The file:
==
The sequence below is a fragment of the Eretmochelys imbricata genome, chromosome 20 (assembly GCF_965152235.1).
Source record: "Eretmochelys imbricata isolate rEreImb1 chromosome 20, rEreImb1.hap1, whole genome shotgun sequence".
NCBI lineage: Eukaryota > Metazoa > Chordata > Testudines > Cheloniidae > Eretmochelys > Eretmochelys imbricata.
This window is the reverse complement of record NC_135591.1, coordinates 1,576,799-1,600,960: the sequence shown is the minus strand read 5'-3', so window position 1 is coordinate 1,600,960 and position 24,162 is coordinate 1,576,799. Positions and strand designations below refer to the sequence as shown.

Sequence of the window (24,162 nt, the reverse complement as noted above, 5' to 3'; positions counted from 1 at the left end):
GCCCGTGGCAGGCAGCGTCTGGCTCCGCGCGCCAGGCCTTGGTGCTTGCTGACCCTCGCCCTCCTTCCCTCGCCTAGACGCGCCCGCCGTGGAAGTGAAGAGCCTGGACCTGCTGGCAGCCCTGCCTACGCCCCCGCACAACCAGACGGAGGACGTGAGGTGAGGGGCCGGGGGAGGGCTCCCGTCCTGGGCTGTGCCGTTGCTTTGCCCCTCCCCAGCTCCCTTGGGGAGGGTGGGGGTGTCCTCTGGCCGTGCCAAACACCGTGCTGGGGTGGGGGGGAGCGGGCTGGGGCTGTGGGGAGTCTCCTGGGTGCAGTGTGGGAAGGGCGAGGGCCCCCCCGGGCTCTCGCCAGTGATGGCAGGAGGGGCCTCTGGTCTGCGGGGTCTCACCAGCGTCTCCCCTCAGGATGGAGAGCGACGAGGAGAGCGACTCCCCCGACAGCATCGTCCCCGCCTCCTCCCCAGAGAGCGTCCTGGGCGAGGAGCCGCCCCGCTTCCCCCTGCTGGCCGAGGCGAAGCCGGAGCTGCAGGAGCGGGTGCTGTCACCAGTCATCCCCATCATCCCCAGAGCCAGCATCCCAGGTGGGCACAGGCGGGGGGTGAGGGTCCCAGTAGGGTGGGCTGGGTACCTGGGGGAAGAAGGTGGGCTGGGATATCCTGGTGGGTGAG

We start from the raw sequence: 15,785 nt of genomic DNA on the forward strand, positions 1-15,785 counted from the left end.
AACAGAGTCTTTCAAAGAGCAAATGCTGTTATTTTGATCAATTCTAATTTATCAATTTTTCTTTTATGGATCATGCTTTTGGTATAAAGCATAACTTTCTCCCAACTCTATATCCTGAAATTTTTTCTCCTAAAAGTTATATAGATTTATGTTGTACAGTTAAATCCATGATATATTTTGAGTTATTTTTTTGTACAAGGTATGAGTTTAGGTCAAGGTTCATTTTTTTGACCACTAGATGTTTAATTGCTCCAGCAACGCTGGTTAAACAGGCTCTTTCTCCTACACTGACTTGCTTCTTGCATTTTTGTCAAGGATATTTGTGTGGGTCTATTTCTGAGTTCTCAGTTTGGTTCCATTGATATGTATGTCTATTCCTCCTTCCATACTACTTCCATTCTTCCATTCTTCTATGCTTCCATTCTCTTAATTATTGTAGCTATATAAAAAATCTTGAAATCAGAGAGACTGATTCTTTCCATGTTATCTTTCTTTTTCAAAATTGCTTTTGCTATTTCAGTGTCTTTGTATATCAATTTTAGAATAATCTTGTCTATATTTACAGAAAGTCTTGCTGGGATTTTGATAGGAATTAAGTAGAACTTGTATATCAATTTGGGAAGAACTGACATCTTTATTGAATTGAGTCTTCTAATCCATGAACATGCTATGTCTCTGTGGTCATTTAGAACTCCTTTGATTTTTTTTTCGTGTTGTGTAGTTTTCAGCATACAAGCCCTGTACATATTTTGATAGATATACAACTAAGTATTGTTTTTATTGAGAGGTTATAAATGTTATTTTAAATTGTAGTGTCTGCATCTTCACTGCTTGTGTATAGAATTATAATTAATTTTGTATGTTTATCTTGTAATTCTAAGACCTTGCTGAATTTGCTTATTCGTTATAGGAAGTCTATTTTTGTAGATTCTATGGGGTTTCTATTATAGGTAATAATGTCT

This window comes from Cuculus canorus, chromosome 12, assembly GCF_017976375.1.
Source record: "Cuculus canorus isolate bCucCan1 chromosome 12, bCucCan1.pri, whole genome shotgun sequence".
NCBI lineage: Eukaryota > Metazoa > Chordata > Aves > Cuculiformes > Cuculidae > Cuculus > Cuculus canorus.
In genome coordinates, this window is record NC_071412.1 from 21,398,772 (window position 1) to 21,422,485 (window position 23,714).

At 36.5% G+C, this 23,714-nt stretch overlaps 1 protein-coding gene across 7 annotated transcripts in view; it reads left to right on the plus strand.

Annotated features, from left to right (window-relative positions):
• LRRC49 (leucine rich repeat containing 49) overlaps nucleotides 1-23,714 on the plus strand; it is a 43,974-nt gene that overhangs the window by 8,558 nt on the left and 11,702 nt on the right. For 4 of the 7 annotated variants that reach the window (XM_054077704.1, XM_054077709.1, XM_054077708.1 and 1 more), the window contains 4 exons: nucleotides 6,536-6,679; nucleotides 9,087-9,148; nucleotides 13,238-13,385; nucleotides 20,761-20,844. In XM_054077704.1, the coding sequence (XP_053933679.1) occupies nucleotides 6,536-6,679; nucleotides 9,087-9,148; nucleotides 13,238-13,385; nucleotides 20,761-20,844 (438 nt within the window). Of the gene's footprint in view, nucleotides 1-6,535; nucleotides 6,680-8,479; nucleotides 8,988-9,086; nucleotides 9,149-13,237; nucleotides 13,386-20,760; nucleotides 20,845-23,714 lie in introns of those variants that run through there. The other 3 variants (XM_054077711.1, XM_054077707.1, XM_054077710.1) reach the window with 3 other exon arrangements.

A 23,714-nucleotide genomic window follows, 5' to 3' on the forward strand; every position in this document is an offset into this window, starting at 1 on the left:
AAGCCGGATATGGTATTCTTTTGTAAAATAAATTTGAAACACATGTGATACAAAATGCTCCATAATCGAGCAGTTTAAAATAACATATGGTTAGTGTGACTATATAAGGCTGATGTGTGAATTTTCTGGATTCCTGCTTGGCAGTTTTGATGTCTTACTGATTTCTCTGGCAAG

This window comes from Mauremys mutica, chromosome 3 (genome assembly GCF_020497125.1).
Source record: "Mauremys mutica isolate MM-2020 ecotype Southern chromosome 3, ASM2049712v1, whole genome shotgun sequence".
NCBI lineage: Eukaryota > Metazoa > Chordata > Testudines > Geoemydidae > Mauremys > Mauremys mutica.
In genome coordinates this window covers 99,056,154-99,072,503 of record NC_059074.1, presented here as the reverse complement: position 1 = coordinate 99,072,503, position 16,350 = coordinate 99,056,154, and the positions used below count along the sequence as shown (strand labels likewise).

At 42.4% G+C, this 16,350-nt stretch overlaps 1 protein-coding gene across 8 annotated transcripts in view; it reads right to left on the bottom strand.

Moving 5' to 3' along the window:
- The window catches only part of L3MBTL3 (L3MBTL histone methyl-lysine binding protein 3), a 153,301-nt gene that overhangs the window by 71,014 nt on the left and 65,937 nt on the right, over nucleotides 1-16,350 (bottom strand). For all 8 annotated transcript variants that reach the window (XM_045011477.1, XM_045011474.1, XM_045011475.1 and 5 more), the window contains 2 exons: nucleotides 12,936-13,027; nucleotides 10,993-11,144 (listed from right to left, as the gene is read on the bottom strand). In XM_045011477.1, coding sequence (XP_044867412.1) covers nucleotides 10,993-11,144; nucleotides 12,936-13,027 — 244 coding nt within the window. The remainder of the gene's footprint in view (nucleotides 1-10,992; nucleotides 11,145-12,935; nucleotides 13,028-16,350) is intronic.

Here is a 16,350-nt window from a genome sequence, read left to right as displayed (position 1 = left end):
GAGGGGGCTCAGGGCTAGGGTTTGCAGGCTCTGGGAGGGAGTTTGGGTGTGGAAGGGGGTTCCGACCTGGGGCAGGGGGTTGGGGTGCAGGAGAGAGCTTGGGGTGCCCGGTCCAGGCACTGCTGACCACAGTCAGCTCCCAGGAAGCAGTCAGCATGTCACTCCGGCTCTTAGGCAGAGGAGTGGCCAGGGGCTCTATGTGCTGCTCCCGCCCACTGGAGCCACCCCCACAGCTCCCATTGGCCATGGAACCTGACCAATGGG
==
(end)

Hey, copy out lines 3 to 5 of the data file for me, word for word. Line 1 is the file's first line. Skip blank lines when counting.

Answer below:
NCBI lineage: Eukaryota > Metazoa > Chordata > Testudines > Cheloniidae > Eretmochelys > Eretmochelys imbricata.
This window is the reverse complement of record NC_135591.1, coordinates 1,576,799-1,600,960: the sequence shown is the minus strand read 5'-3', so window position 1 is coordinate 1,600,960 and position 24,162 is coordinate 1,576,799. Positions and strand designations below refer to the sequence as shown.

Sequence of the window (24,162 nt, the reverse complement as noted above, 5' to 3'; positions counted from 1 at the left end):